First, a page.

Cobalt’s biggest producer, Glencore (LSE:GLEN), has said it plans to double its production of the metal over the next three years to supply potential contracts with Tesla (NASDAQ:TSLA), Volkswagen and Apple (NASDAQ:AAPL). Glencore placed its Democratic Republic of Congo (DRC)-based Katanga mine on care and maintenance in 2015 as the company built new processing facilities. Following the restart in Q1 2018, Katanga is expected to produce as much as 20,000 tonnes of cobalt per year by 2019.
The concern is that increased production could translate into a market surplus in 2019; however, what’s more likely is that Glencore will stockpile the material rather than flood the market and bring down prices. “Ultimately Glencore is not going to put it all into the market, they are not averse to quietly building up stocks and inventories,” George Heppel, an analyst at CRU, told the Financial Times.
Couple that with the unpredictable instability in the DRC (representing two-thirds of world cobalt output), the global call for conflict-free minerals and the DRC government’s proposed tax hikes for miners, and Glencore’s projected output may not be much of a factor in balancing supply with demand.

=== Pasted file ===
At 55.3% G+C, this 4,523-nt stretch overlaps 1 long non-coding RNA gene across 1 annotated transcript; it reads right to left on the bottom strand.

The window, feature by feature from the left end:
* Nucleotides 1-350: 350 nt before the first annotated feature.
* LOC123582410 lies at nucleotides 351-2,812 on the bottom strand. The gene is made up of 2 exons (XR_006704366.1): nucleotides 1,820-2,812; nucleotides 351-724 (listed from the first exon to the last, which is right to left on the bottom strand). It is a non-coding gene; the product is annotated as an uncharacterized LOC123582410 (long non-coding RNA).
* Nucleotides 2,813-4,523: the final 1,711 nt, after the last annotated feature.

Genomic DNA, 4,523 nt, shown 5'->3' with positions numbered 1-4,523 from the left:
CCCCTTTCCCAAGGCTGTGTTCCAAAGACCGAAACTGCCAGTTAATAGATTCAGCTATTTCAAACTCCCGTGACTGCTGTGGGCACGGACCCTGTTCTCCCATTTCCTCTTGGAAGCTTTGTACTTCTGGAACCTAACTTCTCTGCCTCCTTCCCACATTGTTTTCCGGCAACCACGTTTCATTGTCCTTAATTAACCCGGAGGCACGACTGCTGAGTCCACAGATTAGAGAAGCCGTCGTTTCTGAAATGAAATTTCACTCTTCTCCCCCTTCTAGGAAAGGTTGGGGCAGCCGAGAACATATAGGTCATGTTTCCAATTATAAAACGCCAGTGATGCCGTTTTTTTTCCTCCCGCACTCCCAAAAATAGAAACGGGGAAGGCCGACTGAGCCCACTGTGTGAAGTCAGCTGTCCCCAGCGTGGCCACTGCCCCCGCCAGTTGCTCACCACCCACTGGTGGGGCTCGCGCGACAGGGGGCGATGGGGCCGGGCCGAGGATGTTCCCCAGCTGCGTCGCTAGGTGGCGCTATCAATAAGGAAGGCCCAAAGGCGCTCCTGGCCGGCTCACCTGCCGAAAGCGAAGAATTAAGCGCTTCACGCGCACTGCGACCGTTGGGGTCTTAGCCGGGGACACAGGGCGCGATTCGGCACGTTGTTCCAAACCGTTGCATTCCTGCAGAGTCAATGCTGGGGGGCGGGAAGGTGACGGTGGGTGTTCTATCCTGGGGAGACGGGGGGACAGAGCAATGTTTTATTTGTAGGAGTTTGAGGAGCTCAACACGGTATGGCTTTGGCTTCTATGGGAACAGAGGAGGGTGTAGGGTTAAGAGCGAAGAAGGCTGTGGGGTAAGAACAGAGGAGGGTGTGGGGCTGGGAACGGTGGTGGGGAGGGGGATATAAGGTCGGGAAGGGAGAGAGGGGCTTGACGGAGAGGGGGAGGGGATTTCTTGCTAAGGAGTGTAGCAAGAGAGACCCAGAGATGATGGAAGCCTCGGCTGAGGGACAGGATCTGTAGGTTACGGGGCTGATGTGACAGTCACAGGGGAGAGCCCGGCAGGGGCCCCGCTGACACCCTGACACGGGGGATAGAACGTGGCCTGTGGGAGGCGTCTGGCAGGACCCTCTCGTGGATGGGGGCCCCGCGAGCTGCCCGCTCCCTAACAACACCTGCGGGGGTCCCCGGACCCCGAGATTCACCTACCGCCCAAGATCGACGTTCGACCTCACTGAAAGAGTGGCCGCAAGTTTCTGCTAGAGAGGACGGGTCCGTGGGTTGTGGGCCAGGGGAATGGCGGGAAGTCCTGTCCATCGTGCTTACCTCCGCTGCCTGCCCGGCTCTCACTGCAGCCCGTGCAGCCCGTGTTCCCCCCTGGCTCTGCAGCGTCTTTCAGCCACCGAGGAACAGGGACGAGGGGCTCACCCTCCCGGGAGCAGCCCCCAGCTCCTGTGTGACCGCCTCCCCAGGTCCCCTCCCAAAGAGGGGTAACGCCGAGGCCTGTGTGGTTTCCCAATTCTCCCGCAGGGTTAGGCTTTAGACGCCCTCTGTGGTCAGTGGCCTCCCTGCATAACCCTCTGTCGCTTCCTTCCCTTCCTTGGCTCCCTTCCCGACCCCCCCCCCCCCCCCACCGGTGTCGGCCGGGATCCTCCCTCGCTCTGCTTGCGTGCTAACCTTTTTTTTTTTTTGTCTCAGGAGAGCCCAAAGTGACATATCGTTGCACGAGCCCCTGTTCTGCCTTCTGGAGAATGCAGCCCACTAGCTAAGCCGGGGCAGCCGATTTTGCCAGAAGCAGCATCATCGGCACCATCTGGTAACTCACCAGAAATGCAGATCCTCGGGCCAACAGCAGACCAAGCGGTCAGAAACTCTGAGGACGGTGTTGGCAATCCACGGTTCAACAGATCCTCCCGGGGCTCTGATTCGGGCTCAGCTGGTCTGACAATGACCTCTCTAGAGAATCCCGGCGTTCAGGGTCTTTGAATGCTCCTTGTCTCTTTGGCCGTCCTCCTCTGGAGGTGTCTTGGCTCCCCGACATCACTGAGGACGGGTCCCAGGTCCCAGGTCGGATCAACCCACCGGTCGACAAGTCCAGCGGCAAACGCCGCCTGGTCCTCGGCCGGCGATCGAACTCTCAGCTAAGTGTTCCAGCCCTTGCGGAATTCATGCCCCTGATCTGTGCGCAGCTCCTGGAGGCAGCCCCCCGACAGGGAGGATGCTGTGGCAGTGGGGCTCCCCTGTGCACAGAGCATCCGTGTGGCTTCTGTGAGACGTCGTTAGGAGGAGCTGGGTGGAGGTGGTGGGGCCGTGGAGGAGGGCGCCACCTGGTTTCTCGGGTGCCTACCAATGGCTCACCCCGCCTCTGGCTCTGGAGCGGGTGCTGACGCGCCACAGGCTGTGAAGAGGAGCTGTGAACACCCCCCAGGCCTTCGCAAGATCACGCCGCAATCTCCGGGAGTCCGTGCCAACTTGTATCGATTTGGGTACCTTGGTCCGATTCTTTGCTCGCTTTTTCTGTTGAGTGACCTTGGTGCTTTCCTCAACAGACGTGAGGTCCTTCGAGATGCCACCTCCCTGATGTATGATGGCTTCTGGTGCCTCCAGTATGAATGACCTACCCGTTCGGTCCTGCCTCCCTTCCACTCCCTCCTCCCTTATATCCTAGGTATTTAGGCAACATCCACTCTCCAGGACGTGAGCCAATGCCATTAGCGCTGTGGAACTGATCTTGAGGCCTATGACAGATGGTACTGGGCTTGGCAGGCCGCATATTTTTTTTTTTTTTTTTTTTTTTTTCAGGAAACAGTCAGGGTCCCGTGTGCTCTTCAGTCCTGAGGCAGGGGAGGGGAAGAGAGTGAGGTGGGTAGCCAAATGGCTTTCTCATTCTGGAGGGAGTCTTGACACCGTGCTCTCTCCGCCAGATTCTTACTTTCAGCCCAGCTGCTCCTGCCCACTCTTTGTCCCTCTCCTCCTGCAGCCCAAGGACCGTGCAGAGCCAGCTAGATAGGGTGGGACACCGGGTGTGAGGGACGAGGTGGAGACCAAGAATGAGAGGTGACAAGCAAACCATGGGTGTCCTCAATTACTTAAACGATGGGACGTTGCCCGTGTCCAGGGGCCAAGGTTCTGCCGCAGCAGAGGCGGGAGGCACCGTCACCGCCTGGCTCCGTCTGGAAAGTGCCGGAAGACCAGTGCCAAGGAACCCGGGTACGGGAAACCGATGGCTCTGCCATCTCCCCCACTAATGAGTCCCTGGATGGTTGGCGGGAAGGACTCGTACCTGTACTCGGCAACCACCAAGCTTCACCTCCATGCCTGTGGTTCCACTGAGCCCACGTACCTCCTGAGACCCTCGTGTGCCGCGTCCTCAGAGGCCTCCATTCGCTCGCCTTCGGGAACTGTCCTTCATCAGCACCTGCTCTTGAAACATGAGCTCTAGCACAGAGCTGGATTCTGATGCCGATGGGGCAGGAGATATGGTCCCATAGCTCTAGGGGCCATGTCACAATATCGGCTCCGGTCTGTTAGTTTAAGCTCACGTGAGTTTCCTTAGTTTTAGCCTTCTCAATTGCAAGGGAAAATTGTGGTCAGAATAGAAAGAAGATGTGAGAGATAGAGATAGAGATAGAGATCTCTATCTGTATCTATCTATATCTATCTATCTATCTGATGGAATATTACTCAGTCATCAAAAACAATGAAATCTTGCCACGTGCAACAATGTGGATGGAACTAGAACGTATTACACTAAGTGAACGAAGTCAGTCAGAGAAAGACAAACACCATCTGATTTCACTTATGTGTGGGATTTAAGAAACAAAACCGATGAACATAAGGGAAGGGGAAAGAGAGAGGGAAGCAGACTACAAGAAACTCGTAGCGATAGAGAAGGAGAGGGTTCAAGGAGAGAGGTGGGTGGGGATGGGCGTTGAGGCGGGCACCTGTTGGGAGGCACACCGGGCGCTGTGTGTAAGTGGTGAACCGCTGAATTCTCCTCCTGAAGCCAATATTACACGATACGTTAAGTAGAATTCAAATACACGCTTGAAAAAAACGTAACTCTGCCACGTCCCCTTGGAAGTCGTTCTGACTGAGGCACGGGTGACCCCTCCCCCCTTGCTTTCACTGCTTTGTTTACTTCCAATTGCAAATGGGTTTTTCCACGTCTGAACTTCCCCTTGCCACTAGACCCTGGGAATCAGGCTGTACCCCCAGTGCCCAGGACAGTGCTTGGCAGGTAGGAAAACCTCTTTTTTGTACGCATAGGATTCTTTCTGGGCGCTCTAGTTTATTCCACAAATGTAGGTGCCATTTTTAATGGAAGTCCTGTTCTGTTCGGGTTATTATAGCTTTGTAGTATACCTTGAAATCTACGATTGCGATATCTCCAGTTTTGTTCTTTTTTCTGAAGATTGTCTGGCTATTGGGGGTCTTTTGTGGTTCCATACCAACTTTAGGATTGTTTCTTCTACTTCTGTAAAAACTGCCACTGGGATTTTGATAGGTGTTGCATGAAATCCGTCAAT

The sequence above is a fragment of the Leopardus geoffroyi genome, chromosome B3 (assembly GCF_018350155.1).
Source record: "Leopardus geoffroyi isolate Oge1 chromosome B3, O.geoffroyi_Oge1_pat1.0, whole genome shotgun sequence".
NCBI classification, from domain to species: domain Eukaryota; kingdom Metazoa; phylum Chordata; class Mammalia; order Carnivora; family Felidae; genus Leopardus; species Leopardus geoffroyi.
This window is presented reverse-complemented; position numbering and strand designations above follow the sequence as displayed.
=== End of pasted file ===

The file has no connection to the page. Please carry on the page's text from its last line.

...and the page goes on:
Advancement in lithium-ion technology may result in a reduction in the use of cobalt in each EV battery cell, but “ultimately it will remain part the chemical mix we see in EV cells for the foreseeable future,” said Rawles. And any reduction in cobalt use will be outweighed by “the growth trajectory that we see in EVs … and we still need a significant supply-side response.”
This supply-side concern may have EV manufacturers directly sourcing cobalt feedstock from miners. It’s already happening in the lithium space. Take the $28-million offtake agreement between Pilbara Minerals (ASX:PLS) and Great Wall Motors (HKEX:2333), for example.
“It will be interesting to see if this happens in the cobalt market in order for auto manufacturers to secure supply, and it could also bring new projects to market more quickly than expected,” said Rawles.